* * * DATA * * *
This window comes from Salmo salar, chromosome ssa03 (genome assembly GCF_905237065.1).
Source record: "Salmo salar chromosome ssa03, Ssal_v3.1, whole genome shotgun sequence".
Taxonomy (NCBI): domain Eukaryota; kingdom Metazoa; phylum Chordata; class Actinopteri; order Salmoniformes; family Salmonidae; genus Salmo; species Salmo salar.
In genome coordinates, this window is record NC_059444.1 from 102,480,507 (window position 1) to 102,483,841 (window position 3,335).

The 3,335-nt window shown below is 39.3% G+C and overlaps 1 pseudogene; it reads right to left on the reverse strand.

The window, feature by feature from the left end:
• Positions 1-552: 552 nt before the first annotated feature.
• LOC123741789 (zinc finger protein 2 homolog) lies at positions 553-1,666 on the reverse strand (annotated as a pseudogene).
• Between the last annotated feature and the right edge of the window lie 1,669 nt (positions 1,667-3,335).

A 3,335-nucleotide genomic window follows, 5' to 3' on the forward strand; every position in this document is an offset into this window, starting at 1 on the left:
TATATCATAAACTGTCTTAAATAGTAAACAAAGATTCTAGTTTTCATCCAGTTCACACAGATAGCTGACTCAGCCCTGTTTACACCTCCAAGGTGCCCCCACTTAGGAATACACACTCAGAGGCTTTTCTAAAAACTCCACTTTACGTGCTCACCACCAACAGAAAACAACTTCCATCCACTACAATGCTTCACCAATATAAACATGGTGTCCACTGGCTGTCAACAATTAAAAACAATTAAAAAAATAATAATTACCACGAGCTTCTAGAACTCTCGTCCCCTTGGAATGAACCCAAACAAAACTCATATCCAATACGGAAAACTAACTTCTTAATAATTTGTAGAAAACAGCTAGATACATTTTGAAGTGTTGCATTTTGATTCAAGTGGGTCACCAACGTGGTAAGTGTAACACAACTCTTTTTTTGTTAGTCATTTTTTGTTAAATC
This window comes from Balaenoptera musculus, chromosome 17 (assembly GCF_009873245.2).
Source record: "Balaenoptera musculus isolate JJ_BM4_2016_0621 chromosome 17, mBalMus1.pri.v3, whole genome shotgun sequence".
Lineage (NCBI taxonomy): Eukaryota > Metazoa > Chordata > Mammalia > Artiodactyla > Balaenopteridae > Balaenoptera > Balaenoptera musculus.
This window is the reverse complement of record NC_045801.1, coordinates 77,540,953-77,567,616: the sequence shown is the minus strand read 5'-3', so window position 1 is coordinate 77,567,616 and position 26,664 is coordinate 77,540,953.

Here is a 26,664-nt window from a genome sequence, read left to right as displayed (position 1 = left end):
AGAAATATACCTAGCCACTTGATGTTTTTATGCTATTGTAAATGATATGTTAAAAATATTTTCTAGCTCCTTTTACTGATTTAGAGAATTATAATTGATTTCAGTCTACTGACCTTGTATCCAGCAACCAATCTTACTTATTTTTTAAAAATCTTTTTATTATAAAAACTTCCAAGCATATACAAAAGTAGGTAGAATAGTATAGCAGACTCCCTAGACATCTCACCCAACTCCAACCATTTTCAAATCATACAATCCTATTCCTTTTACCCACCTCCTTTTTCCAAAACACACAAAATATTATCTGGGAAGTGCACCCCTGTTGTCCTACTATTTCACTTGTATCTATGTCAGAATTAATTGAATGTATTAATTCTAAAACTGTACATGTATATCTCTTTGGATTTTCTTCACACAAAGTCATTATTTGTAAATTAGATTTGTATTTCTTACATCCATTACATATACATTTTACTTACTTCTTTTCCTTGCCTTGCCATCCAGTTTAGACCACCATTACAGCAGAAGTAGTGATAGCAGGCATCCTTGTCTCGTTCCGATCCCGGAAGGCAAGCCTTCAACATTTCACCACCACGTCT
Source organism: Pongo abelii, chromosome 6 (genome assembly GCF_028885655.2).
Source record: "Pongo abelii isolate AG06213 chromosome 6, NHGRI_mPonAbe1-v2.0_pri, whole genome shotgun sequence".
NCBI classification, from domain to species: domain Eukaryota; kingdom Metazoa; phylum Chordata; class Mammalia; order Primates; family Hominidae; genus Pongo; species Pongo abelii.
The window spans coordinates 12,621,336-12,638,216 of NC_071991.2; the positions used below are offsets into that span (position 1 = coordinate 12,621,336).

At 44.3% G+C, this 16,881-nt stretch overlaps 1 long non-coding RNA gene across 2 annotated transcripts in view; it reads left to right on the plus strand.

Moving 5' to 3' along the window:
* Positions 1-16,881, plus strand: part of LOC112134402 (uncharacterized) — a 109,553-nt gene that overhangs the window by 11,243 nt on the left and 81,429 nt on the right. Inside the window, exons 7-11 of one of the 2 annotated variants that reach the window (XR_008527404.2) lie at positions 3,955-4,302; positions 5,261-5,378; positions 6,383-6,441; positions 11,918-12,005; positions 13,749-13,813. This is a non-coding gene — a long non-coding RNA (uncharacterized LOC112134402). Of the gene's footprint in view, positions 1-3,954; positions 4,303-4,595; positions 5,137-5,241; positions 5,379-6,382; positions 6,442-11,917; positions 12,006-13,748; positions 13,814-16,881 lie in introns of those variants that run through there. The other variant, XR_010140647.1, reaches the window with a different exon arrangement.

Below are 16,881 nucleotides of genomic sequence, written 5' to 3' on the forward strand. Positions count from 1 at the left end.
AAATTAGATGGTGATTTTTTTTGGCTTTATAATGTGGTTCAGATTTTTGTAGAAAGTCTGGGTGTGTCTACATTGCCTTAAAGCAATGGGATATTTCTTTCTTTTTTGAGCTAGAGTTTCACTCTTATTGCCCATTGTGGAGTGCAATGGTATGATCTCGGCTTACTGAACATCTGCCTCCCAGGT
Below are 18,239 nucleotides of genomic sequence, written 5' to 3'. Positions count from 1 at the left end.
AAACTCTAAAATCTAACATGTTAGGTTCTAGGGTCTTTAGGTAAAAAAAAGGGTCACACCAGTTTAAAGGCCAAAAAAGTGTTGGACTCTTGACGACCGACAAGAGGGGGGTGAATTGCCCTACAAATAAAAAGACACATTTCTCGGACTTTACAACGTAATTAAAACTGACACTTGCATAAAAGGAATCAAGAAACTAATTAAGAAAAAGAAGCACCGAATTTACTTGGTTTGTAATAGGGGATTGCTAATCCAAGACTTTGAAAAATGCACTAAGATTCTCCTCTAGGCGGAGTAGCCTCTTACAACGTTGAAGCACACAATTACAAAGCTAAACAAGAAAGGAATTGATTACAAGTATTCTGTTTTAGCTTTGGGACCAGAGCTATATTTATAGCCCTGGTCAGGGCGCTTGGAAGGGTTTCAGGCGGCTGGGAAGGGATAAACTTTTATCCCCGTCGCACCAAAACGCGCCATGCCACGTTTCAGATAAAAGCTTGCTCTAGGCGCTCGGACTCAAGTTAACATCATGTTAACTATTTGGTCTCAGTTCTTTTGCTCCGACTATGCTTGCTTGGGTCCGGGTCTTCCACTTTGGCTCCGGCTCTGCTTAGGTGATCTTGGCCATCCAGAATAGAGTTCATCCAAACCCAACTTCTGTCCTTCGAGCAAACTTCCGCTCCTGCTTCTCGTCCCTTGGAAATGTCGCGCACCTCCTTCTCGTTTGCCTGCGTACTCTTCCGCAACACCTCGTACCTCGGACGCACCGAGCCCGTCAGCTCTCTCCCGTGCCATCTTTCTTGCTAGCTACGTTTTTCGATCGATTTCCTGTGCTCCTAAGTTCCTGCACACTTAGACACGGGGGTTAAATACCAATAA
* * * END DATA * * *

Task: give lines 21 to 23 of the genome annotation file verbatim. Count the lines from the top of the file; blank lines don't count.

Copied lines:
The window spans coordinates 12,621,336-12,638,216 of NC_071991.2; the positions used below are offsets into that span (position 1 = coordinate 12,621,336).

At 44.3% G+C, this 16,881-nt stretch overlaps 1 long non-coding RNA gene across 2 annotated transcripts in view; it reads left to right on the plus strand.

Moving 5' to 3' along the window: